The bond between the Tibetan Mastiff and their owners
In Tibet, there exists a strong bond between the nomads and their hugely protective dogs. As pups, the dogs live together with the family, and as time passes a friendship takes root between the mastiff and the family members. Friendship and alliance is automatically understood by the mastiffs, as part of their natural instincts, and the bond that is forged between the dog and its family is unbreakable. While they are primarily a working dog, bred specifically to protect the herds and the family, Tibetan nomads take extremely good care of the animals, and they are well fed and well looked after by their families.
One of the legends of the Tibetan Mastiff is that they are the reincarnations of people who have not reached the next level of enlightenment, and come back as dogs to protect the Tibetan people and animals. In another legend, the land was covered in snow and ice, and a plague was rampant throughout the land. The legend says that a heavenly god came down from the heavens riding a Tibetan Mastiff, and thawed the ice and snow, bringing the land back to life and saving the people.
The legends truly reflect the attention that Tibetans have placed on their mastiffs, and they have become a breed of sacred dogs, both in legend and in reality. Tibetan people treat their mastiffs as part of the family, and it is often said that a Tibetan nomad has three major treasures: Tibetan mastiffs, excellent horses, and sharp knives.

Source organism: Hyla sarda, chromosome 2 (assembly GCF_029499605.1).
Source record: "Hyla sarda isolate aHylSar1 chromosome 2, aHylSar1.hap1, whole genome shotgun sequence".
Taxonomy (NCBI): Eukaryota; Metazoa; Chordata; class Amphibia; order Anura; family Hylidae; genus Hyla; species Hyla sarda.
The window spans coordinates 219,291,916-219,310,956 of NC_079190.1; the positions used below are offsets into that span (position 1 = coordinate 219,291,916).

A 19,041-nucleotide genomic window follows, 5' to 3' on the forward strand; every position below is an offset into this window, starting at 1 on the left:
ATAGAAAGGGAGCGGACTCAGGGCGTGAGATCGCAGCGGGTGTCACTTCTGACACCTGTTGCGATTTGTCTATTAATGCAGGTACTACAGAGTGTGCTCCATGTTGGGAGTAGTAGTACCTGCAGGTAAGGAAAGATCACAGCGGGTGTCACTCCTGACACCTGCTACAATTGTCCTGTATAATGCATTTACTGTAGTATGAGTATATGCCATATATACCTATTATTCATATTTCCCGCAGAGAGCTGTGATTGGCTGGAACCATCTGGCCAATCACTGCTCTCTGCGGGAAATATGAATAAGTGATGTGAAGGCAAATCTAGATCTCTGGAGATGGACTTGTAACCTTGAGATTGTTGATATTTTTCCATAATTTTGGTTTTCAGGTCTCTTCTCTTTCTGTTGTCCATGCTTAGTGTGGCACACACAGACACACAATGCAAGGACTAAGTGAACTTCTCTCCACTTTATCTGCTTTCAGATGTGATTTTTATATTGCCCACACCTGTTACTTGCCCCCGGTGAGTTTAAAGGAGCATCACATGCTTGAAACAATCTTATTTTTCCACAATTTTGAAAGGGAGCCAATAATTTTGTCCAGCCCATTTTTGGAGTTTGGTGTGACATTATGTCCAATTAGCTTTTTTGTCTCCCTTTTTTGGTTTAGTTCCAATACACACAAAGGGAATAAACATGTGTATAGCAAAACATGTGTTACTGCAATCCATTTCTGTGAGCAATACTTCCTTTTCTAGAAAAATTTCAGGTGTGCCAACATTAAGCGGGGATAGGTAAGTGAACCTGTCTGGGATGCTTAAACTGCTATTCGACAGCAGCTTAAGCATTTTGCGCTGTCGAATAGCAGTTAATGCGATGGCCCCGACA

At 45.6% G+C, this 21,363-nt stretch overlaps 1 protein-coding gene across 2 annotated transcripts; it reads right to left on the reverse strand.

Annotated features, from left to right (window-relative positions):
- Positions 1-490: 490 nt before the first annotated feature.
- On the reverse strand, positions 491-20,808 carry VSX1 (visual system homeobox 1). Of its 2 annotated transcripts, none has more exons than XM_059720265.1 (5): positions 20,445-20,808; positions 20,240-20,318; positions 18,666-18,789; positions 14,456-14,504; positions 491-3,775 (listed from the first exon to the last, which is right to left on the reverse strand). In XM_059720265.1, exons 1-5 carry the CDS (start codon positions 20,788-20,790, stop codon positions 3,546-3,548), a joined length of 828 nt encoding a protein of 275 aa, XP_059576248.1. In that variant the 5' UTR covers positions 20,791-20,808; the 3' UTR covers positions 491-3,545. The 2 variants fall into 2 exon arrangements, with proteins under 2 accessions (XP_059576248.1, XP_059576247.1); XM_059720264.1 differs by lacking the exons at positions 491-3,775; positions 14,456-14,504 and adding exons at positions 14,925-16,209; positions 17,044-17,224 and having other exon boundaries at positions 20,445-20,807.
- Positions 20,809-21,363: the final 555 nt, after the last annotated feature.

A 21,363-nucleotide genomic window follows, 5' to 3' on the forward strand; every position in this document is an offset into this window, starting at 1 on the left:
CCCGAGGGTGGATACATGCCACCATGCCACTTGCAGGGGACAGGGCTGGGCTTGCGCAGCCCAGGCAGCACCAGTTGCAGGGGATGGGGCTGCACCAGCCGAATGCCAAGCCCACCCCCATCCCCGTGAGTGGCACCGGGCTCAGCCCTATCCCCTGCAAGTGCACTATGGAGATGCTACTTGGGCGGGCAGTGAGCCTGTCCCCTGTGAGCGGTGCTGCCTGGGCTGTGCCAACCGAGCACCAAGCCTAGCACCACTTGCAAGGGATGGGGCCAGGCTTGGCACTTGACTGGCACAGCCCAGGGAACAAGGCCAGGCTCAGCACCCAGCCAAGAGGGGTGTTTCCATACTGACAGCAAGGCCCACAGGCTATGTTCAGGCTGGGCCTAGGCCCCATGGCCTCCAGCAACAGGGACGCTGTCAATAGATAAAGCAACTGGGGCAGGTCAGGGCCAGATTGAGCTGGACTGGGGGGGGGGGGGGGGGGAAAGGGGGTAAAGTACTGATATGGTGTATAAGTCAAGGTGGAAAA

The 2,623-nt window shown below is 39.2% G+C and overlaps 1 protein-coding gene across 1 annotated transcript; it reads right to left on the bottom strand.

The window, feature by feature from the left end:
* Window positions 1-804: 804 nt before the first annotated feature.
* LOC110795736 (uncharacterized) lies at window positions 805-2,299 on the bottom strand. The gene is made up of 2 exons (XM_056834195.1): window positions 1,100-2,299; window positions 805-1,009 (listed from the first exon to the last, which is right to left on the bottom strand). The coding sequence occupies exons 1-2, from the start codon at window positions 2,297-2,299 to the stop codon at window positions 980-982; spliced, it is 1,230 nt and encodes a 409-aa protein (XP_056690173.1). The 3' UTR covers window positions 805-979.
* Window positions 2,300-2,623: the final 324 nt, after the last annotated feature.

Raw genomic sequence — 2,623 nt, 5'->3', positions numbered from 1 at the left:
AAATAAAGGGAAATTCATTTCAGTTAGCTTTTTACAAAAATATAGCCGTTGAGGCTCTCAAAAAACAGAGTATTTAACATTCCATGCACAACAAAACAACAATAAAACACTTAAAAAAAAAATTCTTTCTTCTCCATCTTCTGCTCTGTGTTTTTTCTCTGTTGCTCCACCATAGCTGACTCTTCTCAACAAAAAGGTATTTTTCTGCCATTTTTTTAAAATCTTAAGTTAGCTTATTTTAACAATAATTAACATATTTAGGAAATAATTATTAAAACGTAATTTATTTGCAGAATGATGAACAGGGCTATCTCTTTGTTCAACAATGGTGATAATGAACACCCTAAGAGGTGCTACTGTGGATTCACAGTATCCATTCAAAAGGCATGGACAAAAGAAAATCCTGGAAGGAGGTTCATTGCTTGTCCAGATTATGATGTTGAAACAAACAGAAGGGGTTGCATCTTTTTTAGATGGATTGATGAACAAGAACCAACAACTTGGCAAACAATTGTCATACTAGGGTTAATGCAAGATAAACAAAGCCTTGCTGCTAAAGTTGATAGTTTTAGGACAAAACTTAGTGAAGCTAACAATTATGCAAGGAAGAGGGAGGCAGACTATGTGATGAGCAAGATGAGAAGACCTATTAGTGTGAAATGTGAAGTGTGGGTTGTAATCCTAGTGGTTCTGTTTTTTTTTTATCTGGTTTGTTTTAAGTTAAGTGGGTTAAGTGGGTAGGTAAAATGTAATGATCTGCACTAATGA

Where to see the Tibetan Mastiff
While touring Tibet, you will often see the Tibetan Mastiffs alongside the nomadic herders, protecting the yaks and sheep from the predators that still abound in the desolate, Tibetan countryside. The areas around Lake Yamdrok, Lake Namtso, and Lake Manasarovar are grazing lands for many nomadic herdsmen through the seasons from spring to fall, and the dogs can be seen wandering around the edges of the herds, or sitting on rocky outcroppings overlooking their charges.
When meeting a Tibetan Mastiff for the first time, especially in a nomadic camp, it is best not to get too close, as they can be dangerous, especially if they perceive you as a threat to their family or the herd. Even if the dog is chained, you are best advised not to walk up to it to pet it. These are working dogs whose job is to protect their family and herds. However, the nomads will allow you to see the dogs close up, with their help, and you will be amazed at the size and ferocious look of these unique animals.
In Lhasa, you will find the local pet market sells Tibetan mastiffs for around $2,000, however, you will have some trouble taking the dog back to your own country. Cross-border restrictions mean that transporting the animals is very hard, and requires a lot of paperwork and vaccinations, as well as import permissions and vets fees. However, it is a good place to see the mastiffs as pups.